Frigging poet, he thought. I’ll delope and have done. I want to go home. He raised his arm, aiming straight up into the air, but his arm lost contact with his brain for an instant, and his wrist sagged. He jerked, correcting it, and his hand tensed on the trigger. He had barely time to jerk the barrel aside, firing wildly.

(From "The Custom of the Army" by Diana Gabaldon, in A TRAIL OF FIRE. Copyright© 2010 by Diana Gabaldon. All rights reserved.)
Lord John was obviously very familiar with the code duello, the rules that governed dueling.  Here's an interesting article about the history of dueling.

3) This photo shows what quince jelly looks like. (Photo credit: Karen S. Burns-Booth at
"God, they did it in public,” he said, with a reminiscent shudder. “Two of them, on the table. Right between the saddle of mutton and the boiled potatoes. With the quince jelly.”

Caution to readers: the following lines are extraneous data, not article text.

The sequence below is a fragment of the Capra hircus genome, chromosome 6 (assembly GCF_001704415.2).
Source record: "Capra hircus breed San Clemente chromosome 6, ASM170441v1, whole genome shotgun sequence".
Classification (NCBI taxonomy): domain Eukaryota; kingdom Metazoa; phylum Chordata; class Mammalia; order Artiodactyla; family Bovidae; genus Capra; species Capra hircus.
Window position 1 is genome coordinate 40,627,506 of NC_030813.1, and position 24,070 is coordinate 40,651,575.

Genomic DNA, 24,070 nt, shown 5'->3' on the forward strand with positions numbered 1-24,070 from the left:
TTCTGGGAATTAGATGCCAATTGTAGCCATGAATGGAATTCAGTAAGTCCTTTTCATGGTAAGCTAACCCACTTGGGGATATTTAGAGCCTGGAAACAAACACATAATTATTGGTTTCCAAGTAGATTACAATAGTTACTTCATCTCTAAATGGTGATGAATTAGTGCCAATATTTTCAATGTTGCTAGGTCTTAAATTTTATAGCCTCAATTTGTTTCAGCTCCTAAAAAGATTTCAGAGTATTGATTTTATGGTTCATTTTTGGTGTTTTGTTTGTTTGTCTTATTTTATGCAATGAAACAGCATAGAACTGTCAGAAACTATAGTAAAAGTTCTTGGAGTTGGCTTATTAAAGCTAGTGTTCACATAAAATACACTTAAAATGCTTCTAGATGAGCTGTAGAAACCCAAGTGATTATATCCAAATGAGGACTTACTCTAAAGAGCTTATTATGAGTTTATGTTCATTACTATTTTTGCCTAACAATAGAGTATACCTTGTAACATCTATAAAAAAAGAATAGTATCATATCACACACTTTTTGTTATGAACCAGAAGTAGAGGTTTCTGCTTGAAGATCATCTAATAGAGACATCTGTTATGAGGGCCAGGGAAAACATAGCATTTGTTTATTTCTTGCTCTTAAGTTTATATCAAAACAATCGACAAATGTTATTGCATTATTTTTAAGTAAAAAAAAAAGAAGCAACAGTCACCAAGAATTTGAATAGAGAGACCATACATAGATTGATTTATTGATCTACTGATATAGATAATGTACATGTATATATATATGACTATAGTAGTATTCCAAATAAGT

“Mon dieu,” said the newly returned maid, setting down the fresh bathcan long enough to cross herself.

“You be quiet,” I said, scowling at her.

(From DRAGONFLY IN AMBER by Diana Gabaldon, chapter 17, "Possession". Copyright© 1992 by Diana Gabaldon. All rights reserved.)

Quince (Cydonia oblonga) is a pear-like fruit, used to make jams, jellies, and marmalade. (Photo credit: br@mbly, on Flickr.) For more about quince, look here and here.

4) I had never heard of smooring a fire until I read Diana Gabaldon's books, but it's a very ancient custom. (Photo credit: Fashionable Frolick, on Flickr.)

You may remember Mrs. Bug's comments about smooring a fire, from A BREATH OF SNOW AND ASHES: